Nfld. & Labrador

Charity faces questions after horse sanctuary closure

A Newfoundland charity is facing questions about its corporate governance and financial oversight as it continues to take donations from the public 18 months after closing its flagship horse sanctuary.

Current and former board members of charity concerned about oversight, finances

Questions raised about horse-protection charity by current and former board members 11:04

A Newfoundland charity is facing questions about its corporate governance and financial oversight as it continues to take donations from the public 18 months after closing its flagship horse sanctuary.

Former board members of the Horse and Pony Protection Association (HAPPA) are raising concerns about the operation of the group.

But HAPPA’s current president insists those concerns are unfounded.

“We’re doing the right things for the animals,” Dennis Bishop said.

We haven’t done anything wrong with the animals. We haven’t done anything wrong. There’s no money spent on anything that is not 100 per cent directly related to the animals.— HAPPA president Dennis Bishop

“We haven’t done anything wrong with the animals. We haven’t done anything wrong. There’s no money spent on anything that is not 100 per cent directly related to the animals.”

But CBC News has uncovered a number of issues with the charity’s operations and books.

While HAPPA’s revenues — and expenses — tripled in the years after Bishop took over as president, the charity’s treasurer says she has never seen any financial statements. Five current or former board members insist the HAPPA board has not met for years.

Bishop disputes both of those claims.

Even today, about 18 months after the sanctuary’s closure, the HAPPA website continues to solicit donations for hay, and stresses its role in caring for abused horses and ponies in the province.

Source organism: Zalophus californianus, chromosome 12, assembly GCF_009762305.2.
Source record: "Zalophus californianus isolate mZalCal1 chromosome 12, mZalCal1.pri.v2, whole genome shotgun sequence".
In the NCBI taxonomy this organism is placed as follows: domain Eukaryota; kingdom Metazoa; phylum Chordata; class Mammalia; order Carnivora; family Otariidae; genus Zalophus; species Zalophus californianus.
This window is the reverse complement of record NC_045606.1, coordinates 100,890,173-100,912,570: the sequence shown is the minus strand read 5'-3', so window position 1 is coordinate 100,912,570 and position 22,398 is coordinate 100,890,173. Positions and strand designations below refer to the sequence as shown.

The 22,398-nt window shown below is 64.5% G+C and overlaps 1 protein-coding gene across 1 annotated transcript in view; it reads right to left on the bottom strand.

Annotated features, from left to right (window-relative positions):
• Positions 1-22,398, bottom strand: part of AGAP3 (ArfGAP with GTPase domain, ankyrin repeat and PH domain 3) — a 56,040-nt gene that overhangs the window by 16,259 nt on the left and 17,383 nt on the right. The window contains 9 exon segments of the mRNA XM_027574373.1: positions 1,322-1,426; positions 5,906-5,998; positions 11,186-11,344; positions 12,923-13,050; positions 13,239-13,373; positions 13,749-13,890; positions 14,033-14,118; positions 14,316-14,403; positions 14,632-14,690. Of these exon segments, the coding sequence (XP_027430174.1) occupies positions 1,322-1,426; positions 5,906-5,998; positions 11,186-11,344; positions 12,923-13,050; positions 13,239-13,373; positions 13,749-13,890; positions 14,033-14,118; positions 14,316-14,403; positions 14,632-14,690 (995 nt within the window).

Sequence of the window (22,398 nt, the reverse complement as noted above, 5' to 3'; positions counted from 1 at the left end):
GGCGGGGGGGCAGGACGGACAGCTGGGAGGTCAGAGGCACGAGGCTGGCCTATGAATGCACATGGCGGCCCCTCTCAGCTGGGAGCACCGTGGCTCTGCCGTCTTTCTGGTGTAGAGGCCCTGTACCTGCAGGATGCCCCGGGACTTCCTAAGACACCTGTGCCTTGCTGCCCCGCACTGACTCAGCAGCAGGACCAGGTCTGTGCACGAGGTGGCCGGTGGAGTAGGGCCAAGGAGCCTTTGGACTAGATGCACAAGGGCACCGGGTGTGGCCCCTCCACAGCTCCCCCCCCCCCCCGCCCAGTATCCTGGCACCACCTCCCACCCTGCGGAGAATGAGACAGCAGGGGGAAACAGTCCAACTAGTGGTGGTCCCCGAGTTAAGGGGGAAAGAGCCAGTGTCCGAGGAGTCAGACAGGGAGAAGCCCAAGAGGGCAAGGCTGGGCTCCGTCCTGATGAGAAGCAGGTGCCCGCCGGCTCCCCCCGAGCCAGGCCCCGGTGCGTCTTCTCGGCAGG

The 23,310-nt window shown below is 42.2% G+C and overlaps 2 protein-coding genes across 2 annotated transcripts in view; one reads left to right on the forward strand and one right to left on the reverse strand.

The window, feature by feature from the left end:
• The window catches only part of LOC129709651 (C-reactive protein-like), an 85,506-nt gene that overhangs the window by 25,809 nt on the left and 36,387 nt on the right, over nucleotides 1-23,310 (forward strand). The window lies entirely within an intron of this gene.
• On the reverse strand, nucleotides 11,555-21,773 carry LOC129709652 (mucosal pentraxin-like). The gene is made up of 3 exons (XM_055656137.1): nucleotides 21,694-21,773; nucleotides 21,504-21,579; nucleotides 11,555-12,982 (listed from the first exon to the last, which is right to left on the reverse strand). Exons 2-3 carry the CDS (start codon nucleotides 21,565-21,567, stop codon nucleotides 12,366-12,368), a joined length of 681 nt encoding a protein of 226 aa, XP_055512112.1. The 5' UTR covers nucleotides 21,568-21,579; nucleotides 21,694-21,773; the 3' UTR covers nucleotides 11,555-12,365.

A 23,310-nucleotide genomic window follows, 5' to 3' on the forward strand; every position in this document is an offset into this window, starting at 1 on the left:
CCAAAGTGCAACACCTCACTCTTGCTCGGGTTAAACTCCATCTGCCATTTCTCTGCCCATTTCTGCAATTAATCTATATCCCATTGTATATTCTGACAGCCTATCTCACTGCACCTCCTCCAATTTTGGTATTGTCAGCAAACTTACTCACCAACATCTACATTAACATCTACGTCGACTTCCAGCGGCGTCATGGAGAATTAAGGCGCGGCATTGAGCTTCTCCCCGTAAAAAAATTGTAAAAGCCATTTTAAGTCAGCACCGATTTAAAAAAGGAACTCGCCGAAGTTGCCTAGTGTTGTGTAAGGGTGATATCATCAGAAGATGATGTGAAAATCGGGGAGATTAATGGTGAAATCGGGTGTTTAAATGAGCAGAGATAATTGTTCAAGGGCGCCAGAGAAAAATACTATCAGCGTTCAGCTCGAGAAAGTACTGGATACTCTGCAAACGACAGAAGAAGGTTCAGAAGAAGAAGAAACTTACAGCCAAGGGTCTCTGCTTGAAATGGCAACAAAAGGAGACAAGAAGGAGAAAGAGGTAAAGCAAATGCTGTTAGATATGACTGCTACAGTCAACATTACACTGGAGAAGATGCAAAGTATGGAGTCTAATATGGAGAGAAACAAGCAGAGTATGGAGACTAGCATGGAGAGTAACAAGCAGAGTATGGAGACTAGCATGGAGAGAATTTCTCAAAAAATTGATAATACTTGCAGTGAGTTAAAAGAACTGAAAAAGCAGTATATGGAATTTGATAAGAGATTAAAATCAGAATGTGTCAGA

“Our organization is a registered charitable organization which operates the Hopeall sanctuary,” the website’s main page says.

“Our budget is lean and all funds raised through donations go directly to providing care for our horses and ponies.”

‘Outreach and education’

HAPPA president acknowledges that the group’s focus has shifted.

“We’re an animal welfare organization,” Bishop said. “We still deal with cases. Our cases now, when we deal with them, are more from an outreach and an education perspective.”

The number of those cases, he said, has dropped to about 50 in 2013, compared with 300 in prior years.

Bishop said donations have also dropped, although it’s not clear by how much.

Dennis Bishop is president of the Horse and Pony Protection Association. (CBC)

Although Bishop said HAPPA has made its 2012 submission to federal charity regulators, the 2011 report is the most recent one online.

Bishop agreed to provide HAPPA’s audited financial statements to CBC News, but didn’t do so before deadline.

Because HAPPA takes in less than $250,000 a year, the Canada Revenue Agency does not require audited financial statements — just a form filled out with the broad strokes of revenues and expenditures.

In 2011, HAPPA reported $25,000 in travel expenses and $35,000 in the “other” category in the group’s submission to federal regulators.

In 2008, the group funded its entire operation for $19,000.

Bishop attributed the increase to mileage claims for in-province travel and salaries for employees at the sanctuary because of a lack of volunteers.

Money from a fundraising campaign to build a new barn instead went to employee salaries, he noted.

Bishop said the group stopped actively fundraising in the latter half of 2012.

Dispute over euthanizing horses

CBC News spoke with former insiders and those who had dealings with HAPPA whose experiences raise questions about the operation of the sanctuary before its closure.

Bob Martin was the driving force behind HAPPA and the Hopeall sanctuary until cancer forced him to step aside in 2009.

He left the board in late 2010 after a dispute with Bishop over the euthanization of four horses at the sanctuary.

Martin visited the sanctuary before the animals were put down and thought they weren’t getting proper care.

"When you put four horses down in December, the first thing comes to your mind is.... Gosh, they don't want those four horses over the winter to have to keep and feed and someone to look after,” Martin said.

“That's what really put the suspicion in me at all."

Bishop disagrees, saying the decision was made by a veterinarian.

“Within any animal shelter, within any animal organization, the saddest days are the days when you have to say goodbye to animals,” he said.

“And I have to say there were a number of sad days that I’ve been involved.”

Queenie’s story

In 2010, Judith Pratt sponsored Queenie, an old Newfoundland pony, for $3,600 — a full year's fee, paid in advance.

"Rather than a monthly payment, I thought, no, go to the full shot and give them the money up front,” Pratt said.

That spring, she made a trip to the sanctuary to visit Queenie. But she didn't see the horse in the field.